Larger oil-filled transformers are sometimes dehydrated by removing the oil and pulling a vacuum inside the chassis for an extended time. That requires that the chassis must be rated to hold a vacuum. If I read correctly, the dielectric strength of a vacuum is greater than that of the insulating oil. Given that, why not just run such a transformer at a vacuum all the time? Do the thermal benefits of the oil overwhelm the benefits of the insulation being perfectly dry all the time? If so, could you design a transformer that wouldn't have that property? Are there, in fact, transformers designed for vacuum operation?
Large oil-filled transformers use the oil as a thermal transfer medium as well as a dielectric. That's why the cooling fins are on the outside.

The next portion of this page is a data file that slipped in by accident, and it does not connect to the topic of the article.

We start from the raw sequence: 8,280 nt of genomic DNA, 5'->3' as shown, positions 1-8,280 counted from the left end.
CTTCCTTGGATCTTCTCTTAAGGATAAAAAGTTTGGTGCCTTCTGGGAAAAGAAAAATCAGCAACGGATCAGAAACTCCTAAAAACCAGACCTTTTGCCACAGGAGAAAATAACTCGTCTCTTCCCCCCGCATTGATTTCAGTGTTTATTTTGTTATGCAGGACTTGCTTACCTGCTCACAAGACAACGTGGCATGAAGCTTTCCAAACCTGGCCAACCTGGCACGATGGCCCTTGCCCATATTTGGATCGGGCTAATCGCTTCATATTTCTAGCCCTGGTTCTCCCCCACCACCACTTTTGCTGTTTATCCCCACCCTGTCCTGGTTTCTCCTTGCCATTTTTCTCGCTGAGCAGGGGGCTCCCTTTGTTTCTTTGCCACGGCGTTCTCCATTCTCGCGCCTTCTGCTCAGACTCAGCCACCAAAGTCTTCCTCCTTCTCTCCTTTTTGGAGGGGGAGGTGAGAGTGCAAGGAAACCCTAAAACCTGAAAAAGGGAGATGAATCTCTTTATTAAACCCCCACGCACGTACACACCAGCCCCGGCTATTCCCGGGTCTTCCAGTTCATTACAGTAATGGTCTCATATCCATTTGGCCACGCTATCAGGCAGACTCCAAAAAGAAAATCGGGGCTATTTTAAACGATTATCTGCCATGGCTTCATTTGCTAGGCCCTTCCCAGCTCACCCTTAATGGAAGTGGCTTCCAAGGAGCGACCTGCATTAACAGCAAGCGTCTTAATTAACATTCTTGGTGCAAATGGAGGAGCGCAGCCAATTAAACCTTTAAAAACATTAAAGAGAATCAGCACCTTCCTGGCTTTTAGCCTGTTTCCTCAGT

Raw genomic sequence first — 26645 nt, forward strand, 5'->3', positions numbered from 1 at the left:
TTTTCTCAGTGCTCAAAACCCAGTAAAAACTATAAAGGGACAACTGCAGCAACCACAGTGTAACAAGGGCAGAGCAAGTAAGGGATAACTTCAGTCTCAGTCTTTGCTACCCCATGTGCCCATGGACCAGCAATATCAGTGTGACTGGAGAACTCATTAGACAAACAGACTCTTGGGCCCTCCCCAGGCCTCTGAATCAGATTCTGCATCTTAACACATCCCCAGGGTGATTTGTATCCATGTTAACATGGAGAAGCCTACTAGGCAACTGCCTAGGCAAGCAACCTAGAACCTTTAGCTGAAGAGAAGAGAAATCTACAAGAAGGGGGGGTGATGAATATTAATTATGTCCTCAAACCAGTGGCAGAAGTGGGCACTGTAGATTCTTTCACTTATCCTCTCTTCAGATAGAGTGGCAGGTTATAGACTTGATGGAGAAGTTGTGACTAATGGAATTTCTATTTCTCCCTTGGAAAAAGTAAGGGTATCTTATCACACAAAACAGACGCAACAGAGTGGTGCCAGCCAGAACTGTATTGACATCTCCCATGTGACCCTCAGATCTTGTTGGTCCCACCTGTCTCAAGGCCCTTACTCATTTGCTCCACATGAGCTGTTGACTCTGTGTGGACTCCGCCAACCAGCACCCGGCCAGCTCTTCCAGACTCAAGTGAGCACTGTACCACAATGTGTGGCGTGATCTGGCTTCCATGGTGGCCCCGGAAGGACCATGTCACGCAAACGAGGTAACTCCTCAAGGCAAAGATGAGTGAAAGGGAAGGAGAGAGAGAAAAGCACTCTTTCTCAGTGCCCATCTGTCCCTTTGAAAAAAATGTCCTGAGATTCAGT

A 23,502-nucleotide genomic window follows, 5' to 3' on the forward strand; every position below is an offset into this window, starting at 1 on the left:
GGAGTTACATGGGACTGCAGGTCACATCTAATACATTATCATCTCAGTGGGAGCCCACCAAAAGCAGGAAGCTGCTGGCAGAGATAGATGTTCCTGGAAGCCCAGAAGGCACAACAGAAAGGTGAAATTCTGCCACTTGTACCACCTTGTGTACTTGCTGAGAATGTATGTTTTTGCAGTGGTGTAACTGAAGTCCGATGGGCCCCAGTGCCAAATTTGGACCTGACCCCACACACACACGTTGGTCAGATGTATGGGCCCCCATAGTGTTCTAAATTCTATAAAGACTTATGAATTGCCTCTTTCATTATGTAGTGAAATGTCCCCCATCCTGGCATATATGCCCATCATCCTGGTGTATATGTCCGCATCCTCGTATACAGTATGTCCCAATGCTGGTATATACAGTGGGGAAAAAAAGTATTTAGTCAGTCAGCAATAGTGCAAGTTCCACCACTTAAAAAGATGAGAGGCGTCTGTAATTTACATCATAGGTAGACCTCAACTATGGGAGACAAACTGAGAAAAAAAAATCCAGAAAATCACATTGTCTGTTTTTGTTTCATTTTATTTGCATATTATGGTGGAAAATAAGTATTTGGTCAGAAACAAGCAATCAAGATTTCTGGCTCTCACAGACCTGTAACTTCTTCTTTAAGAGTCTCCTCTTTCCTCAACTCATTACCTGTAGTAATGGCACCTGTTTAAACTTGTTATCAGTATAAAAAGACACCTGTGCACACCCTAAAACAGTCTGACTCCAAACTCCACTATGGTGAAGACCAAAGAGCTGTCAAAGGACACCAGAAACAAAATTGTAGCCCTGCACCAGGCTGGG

If there was a vacuum inside the coils would run very hot and would require massive derating to protect the wire insulation. There would still be heat loss through the wires to the outside world and also by conduction through the mounting means, and by radiation to the housing. Transformer oil is essential to minimizing the size and cost of large transformers. Pure water would be vastly thermally superior to oil, but the slightest ionic contamination would be an issue.
There is no particular trick in making a transformer operate in a vacuum, it just has to be designed so the heat produced can get out of the innards. If it's for space use you may have to specify materials that don't outgas excessively.